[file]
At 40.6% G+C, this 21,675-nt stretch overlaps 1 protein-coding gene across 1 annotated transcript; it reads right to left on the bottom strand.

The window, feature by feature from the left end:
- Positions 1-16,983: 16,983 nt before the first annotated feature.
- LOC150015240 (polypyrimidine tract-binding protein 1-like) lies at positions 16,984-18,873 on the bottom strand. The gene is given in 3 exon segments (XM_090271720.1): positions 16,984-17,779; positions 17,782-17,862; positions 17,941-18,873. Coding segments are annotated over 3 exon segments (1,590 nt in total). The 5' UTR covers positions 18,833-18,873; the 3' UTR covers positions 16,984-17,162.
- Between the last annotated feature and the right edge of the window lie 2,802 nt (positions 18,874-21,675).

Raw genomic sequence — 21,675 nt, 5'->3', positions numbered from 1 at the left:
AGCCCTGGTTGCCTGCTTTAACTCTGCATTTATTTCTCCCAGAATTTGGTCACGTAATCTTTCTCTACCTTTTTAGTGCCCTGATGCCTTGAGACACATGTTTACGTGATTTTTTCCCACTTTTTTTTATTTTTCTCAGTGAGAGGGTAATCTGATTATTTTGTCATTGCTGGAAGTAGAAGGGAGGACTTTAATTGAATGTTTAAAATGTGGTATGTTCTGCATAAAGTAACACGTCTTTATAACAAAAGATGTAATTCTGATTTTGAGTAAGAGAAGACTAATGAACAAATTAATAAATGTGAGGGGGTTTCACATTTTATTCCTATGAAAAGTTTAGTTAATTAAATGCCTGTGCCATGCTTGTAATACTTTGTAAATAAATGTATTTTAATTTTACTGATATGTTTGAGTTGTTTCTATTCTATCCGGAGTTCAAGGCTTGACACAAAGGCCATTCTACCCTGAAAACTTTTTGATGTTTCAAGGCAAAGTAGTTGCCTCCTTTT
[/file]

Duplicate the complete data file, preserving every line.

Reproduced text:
At 40.6% G+C, this 21,675-nt stretch overlaps 1 protein-coding gene across 1 annotated transcript; it reads right to left on the bottom strand.

The window, feature by feature from the left end:
- Positions 1-16,983: 16,983 nt before the first annotated feature.
- LOC150015240 (polypyrimidine tract-binding protein 1-like) lies at positions 16,984-18,873 on the bottom strand. The gene is given in 3 exon segments (XM_090271720.1): positions 16,984-17,779; positions 17,782-17,862; positions 17,941-18,873. Coding segments are annotated over 3 exon segments (1,590 nt in total). The 5' UTR covers positions 18,833-18,873; the 3' UTR covers positions 16,984-17,162.
- Between the last annotated feature and the right edge of the window lie 2,802 nt (positions 18,874-21,675).

Raw genomic sequence — 21,675 nt, 5'->3', positions numbered from 1 at the left:
AGCCCTGGTTGCCTGCTTTAACTCTGCATTTATTTCTCCCAGAATTTGGTCACGTAATCTTTCTCTACCTTTTTAGTGCCCTGATGCCTTGAGACACATGTTTACGTGATTTTTTCCCACTTTTTTTTATTTTTCTCAGTGAGAGGGTAATCTGATTATTTTGTCATTGCTGGAAGTAGAAGGGAGGACTTTAATTGAATGTTTAAAATGTGGTATGTTCTGCATAAAGTAACACGTCTTTATAACAAAAGATGTAATTCTGATTTTGAGTAAGAGAAGACTAATGAACAAATTAATAAATGTGAGGGGGTTTCACATTTTATTCCTATGAAAAGTTTAGTTAATTAAATGCCTGTGCCATGCTTGTAATACTTTGTAAATAAATGTATTTTAATTTTACTGATATGTTTGAGTTGTTTCTATTCTATCCGGAGTTCAAGGCTTGACACAAAGGCCATTCTACCCTGAAAACTTTTTGATGTTTCAAGGCAAAGTAGTTGCCTCCTTTT